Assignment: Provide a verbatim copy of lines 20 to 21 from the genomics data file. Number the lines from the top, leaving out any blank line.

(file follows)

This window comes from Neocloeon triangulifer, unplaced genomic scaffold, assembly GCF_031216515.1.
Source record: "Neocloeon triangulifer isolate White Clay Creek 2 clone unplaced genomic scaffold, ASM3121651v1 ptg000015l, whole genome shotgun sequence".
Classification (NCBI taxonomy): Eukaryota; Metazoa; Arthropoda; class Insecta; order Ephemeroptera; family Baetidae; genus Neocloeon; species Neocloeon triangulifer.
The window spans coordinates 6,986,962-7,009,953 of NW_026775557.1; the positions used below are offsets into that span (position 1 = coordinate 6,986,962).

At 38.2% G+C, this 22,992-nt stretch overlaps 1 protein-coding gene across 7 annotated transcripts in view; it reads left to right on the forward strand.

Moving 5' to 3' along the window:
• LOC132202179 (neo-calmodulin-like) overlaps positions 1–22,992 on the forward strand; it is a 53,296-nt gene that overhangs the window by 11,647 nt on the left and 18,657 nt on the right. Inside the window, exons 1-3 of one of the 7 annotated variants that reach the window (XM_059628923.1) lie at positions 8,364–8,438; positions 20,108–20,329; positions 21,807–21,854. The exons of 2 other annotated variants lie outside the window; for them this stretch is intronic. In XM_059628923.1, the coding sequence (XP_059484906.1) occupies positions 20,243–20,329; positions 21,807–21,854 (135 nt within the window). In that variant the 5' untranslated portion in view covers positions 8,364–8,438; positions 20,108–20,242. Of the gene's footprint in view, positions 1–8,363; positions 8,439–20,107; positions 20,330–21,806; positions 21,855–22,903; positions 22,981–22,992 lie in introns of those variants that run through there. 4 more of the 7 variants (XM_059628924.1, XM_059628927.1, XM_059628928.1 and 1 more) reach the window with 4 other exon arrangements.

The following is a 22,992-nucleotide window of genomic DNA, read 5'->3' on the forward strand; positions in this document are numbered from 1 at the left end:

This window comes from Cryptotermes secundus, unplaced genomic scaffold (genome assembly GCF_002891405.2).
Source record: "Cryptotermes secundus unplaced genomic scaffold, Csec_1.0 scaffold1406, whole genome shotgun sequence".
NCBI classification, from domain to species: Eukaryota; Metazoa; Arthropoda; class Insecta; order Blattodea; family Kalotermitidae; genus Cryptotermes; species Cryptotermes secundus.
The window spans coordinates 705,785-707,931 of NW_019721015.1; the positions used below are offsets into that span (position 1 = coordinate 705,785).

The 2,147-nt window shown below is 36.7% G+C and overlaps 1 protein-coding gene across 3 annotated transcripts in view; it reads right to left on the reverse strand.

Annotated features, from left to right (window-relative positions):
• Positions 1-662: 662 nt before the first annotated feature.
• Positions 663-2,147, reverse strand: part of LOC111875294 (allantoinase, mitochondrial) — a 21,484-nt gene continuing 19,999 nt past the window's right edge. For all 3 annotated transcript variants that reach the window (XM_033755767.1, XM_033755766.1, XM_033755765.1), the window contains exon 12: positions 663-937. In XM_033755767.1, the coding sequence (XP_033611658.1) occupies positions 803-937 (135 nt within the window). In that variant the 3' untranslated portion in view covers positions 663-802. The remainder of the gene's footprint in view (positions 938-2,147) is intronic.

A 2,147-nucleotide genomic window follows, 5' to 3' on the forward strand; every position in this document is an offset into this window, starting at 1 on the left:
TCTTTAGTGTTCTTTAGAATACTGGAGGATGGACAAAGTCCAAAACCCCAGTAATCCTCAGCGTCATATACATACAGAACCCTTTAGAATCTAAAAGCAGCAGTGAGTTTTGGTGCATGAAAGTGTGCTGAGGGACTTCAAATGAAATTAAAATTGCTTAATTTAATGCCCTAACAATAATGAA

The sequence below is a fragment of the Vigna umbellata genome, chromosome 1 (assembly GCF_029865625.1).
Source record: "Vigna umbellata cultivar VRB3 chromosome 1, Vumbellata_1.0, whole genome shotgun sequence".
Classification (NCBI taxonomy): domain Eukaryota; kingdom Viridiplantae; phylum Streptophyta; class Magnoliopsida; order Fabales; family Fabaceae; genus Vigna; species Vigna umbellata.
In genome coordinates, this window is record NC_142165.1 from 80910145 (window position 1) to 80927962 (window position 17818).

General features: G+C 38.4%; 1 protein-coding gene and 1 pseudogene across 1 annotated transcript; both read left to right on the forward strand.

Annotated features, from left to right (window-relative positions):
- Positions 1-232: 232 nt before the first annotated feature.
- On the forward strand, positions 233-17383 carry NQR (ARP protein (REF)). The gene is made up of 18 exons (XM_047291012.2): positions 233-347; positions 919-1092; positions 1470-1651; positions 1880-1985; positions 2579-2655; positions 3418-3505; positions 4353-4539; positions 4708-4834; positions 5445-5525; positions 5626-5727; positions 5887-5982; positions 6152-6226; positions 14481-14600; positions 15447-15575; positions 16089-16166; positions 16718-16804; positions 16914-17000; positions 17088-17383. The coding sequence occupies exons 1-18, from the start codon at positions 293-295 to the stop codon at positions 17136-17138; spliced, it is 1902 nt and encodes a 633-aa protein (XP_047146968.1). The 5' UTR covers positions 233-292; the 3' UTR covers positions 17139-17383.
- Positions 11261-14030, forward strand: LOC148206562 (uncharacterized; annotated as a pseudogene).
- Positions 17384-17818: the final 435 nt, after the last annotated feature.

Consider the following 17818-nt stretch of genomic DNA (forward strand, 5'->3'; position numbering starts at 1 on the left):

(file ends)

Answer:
Source record: "Vigna umbellata cultivar VRB3 chromosome 1, Vumbellata_1.0, whole genome shotgun sequence".
Classification (NCBI taxonomy): domain Eukaryota; kingdom Viridiplantae; phylum Streptophyta; class Magnoliopsida; order Fabales; family Fabaceae; genus Vigna; species Vigna umbellata.